2And here is the prepping station.  Some beaten eggs in one plate.  Some breadcrumbs in another.  The unprepossessing aubergines.  I peeled them, cut them into fairly thick round slices.  I then coated them with the egg wash before breading them on both sides.

3Be sure to press quite hard.  Fingers get to be incredibly sticky and require frequent rinsing (especially if the phone rings – now why is it that the phone tends to always ring or the neighbour call in when I am in the process of frying food?  Maybe the anti-frying police is after me.).

4Off I went and shallow fried the aubergine slices.  Turning them over only once.  I removed them with a slotted spoon and set them over a plate with kitchen paper to welcome any unwanted oiliness.

6And now back to the mozzarella rags.  I put them in the food processor with a tablespoon of extra virgin olive oil.  I used the pulse feature to process them. I seem to remember adding 1 tablespoon of very cold water, to ‘loosen’ the mozzarella as it were.

7I stopped the blitzing and tasted the mozzarella.

8I decided it required a little more olive oil.  A good sprinkle of salt and white pepper and some fresh basil leaves.  A little more blitzing and it was done.

9And here, dear reader, is my loosey goosey mozzarella topping: easy peasy!

It was time to put the ingredients together and serve the dish.

1011I added a little dribble of olive oil to the tomatoes as well as a tiny sprinkle of salt (sea salt, always sea salt).

On the platter.

1314And for all my lamenting and decrying over the quality of the aubergines and tomatoes, this recipe turned out to be very good indeed.  All of the aubergine slices got wolfed down and a sense of summer satiety obtained at the dinner table.  Frying can work miracles, I tell you.

Potato Cake when Diets and Blood Thinners Challenge the Menu one can Enjoy

During the past few years I have occasionally given private, mostly individual English lessons that are all about the person in question, wholly tailor made to fit in with their level of comprehension of the language and, almost as important, their character, their personality, and age.  Anyone grappling with the challenge of learning a new language nearly always suffers from the excruciating pain of looking foolish, I find, and the result is that even outgoing people end up being on the shy side.  It is important that I succeed in getting them to overcome this hurdle, how else otherwise will they be able to make any inroads?  I often take recourse to songs and nursery rhymes, the sillier the better.  People feel okay about ‘repeating’ the words of a song or a ditty because it somehow shields them from exposing their tender language-impaired ‘self’.   And if there is a little laughter or a chuckle to be gained thereby, all the better.  Nothing like a little sense of humour to shake things up a bit, it can do so much to encourage a little courage.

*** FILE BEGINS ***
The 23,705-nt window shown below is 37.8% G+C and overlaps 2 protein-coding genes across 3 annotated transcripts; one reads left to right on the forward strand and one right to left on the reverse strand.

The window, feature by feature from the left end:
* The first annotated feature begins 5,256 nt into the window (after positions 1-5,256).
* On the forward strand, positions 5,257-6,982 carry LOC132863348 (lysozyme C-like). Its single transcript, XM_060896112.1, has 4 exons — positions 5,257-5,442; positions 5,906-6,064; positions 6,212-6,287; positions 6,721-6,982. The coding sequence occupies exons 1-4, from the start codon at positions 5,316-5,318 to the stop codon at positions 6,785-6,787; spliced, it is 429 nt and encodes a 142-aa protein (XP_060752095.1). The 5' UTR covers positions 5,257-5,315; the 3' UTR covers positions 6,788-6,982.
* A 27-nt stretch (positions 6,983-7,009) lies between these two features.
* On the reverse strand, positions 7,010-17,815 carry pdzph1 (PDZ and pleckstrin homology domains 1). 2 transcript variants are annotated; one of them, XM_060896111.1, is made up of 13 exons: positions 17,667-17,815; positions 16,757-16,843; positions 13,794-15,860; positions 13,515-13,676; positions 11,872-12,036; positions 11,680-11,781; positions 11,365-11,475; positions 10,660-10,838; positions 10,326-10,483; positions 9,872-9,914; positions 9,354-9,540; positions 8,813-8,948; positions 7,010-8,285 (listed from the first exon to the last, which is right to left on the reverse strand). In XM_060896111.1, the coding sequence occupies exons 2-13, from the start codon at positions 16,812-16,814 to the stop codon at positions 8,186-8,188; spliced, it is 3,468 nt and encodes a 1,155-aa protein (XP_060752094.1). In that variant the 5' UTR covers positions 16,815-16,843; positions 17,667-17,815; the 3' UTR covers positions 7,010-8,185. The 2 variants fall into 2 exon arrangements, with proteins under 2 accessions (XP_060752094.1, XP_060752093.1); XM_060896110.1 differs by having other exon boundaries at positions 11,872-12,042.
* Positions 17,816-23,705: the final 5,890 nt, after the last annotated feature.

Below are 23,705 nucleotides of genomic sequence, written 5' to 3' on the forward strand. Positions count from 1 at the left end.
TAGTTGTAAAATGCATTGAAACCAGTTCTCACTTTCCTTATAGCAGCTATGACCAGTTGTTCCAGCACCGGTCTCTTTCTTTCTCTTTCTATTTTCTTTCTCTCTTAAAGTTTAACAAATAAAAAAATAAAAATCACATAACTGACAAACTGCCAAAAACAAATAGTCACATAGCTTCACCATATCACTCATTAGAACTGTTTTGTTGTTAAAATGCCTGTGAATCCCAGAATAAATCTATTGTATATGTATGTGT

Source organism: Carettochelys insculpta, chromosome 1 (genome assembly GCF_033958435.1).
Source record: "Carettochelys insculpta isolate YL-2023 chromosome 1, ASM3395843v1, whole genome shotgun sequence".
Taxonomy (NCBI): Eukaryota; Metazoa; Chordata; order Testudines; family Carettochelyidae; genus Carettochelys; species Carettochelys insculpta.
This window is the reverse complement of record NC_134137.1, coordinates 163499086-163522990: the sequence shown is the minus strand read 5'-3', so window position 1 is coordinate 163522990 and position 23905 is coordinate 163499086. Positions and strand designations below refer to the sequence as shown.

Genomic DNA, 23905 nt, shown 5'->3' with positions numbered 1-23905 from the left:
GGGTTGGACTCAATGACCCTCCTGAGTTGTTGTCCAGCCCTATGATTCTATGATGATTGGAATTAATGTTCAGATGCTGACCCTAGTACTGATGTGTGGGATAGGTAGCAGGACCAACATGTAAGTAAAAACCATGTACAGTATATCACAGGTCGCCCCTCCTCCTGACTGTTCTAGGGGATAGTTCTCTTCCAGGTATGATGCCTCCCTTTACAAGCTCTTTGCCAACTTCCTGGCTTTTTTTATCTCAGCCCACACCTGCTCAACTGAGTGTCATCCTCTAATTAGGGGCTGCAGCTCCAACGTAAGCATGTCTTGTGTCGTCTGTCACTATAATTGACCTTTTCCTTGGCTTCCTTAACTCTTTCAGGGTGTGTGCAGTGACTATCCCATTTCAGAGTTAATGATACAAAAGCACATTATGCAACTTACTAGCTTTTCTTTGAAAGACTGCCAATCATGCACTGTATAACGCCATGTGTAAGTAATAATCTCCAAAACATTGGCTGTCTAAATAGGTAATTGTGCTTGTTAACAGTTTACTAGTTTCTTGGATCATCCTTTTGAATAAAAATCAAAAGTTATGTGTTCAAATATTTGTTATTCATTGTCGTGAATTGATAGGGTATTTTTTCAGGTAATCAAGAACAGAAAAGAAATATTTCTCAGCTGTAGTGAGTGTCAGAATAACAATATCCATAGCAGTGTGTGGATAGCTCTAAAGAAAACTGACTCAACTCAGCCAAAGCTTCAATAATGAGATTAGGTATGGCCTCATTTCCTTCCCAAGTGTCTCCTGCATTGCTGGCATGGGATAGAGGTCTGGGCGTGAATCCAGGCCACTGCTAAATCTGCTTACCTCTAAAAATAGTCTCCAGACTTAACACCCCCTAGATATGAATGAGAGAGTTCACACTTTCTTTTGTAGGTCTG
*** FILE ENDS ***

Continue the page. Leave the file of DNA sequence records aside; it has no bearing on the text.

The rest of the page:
A good song is “O dear, what can the matter be? Three old ladies locked in the lavatory”, etc.  The first verse is fine but things get very complicated, vocabulary wise, after that.  I will introduce it only when we have reached a certain level of understanding.  Much easier to begin with the famous, or infamous if you will, baked beans song.  You know the one, don’t you?

Beans, beans, they’re good for your heart
The more you eat, the more you fart
The more you fart, the better you feel
So eat baked beans with every meal.

I heard the song for the first time when I went to boarding school in England where I learned that flatulence enjoyed pride of place in giggledom.  Farts, and bathroom jokes, I soon discovered were the origin of much hilarity.  So noblesse oblige, I joined in and even participated in a farting competition in my dormitory one night.  I hasten to add that I soon outgrew any fascination for the subject or its physical expression anywhere near my presence.  In one dictionary I looked up the word ‘fart’ in at the time the explanation was quite mind boggling: “a slight explosion between the legs”.  I have a lot of respect for the workings of a healthy body, and any unwanted air must of course be allowed to escape, bar the risk of it rumbling uncomfortably inside the body. That is what I informed my children when they were young.  That said, the bathroom was the best place for its evacuation unless extreme conditions obtained, in which case it would be a good idea to excuse oneself.  I realised that it was a fine line between presenting the act of farting as a ‘normal’ bodily function and casting a socially shameful light on it.